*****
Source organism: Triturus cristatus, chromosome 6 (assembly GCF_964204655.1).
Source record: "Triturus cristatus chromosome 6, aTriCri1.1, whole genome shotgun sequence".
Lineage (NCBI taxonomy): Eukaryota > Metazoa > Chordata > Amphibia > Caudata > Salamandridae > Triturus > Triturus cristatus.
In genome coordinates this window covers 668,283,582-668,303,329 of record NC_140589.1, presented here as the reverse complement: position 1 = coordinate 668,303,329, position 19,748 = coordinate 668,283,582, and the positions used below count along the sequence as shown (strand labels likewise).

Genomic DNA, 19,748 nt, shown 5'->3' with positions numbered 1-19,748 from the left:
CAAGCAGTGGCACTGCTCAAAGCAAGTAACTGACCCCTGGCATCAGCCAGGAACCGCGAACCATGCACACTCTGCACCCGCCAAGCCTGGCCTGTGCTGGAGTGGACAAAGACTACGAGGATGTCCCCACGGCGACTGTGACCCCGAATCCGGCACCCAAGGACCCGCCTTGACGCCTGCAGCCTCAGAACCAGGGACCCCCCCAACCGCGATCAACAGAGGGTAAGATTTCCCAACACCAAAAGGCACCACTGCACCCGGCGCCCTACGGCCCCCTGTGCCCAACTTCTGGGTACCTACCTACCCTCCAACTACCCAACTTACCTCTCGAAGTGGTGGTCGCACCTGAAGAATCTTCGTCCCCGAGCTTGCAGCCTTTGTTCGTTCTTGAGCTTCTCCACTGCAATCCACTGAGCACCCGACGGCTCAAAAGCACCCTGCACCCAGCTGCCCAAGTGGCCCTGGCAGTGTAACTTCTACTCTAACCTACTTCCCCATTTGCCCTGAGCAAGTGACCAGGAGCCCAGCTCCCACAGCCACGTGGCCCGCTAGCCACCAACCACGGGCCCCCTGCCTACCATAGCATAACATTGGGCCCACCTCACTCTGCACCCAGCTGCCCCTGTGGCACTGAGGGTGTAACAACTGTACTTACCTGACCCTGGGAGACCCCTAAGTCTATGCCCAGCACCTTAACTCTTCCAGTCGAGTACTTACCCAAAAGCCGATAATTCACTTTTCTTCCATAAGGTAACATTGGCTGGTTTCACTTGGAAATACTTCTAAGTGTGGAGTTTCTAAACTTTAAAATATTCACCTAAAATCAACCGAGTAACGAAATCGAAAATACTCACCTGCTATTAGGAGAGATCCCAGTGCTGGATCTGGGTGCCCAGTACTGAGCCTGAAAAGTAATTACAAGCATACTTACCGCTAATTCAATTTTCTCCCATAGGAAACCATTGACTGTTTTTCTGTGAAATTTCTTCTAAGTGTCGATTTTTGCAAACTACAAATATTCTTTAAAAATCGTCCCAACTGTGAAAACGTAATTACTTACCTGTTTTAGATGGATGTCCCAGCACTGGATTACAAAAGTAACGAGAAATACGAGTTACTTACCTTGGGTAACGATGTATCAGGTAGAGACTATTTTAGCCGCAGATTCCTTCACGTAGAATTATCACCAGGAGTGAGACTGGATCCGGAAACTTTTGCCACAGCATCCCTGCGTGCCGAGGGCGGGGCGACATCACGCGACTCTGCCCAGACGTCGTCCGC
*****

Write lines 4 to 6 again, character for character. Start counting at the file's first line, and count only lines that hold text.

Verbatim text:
In genome coordinates this window covers 668,283,582-668,303,329 of record NC_140589.1, presented here as the reverse complement: position 1 = coordinate 668,303,329, position 19,748 = coordinate 668,283,582, and the positions used below count along the sequence as shown (strand labels likewise).

Genomic DNA, 19,748 nt, shown 5'->3' with positions numbered 1-19,748 from the left:
CAAGCAGTGGCACTGCTCAAAGCAAGTAACTGACCCCTGGCATCAGCCAGGAACCGCGAACCATGCACACTCTGCACCCGCCAAGCCTGGCCTGTGCTGGAGTGGACAAAGACTACGAGGATGTCCCCACGGCGACTGTGACCCCGAATCCGGCACCCAAGGACCCGCCTTGACGCCTGCAGCCTCAGAACCAGGGACCCCCCCAACCGCGATCAACAGAGGGTAAGATTTCCCAACACCAAAAGGCACCACTGCACCCGGCGCCCTACGGCCCCCTGTGCCCAACTTCTGGGTACCTACCTACCCTCCAACTACCCAACTTACCTCTCGAAGTGGTGGTCGCACCTGAAGAATCTTCGTCCCCGAGCTTGCAGCCTTTGTTCGTTCTTGAGCTTCTCCACTGCAATCCACTGAGCACCCGACGGCTCAAAAGCACCCTGCACCCAGCTGCCCAAGTGGCCCTGGCAGTGTAACTTCTACTCTAACCTACTTCCCCATTTGCCCTGAGCAAGTGACCAGGAGCCCAGCTCCCACAGCCACGTGGCCCGCTAGCCACCAACCACGGGCCCCCTGCCTACCATAGCATAACATTGGGCCCACCTCACTCTGCACCCAGCTGCCCCTGTGGCACTGAGGGTGTAACAACTGTACTTACCTGACCCTGGGAGACCCCTAAGTCTATGCCCAGCACCTTAACTCTTCCAGTCGAGTACTTACCCAAAAGCCGATAATTCACTTTTCTTCCATAAGGTAACATTGGCTGGTTTCACTTGGAAATACTTCTAAGTGTGGAGTTTCTAAACTTTAAAATATTCACCTAAAATCAACCGAGTAACGAAATCGAAAATACTCACCTGCTATTAGGAGAGATCCCAGTGCTGGATCTGGGTGCCCAGTACTGAGCCTGAAAAGTAATTACAAGCATACTTACCGCTAATTCAATTTTCTCCCATAGGAAACCATTGACTGTTTTTCTGTGAAATTTCTTCTAAGTGTCGATTTTTGCAAACTACAAATATTCTTTAAAAATCGTCCCAACTGTGAAAACGTAATTACTTACCTGTTTTAGATGGATGTCCCAGCACTGGATTACAAAAGTAACGAGAAATACGAGTTACTTACCTTGGGTAACGATGTATCAGGTAGAGACTATTTTAGCCGCAGATTCCTTCACGTAGAATTATCACCAGGAGTGAGACTGGATCCGGAAACTTTTGCCACAGCATCCCTGCGTGCCGAGGGCGGGGCGACATCACGCGACTCTGCCCAGACGTCGTCCGC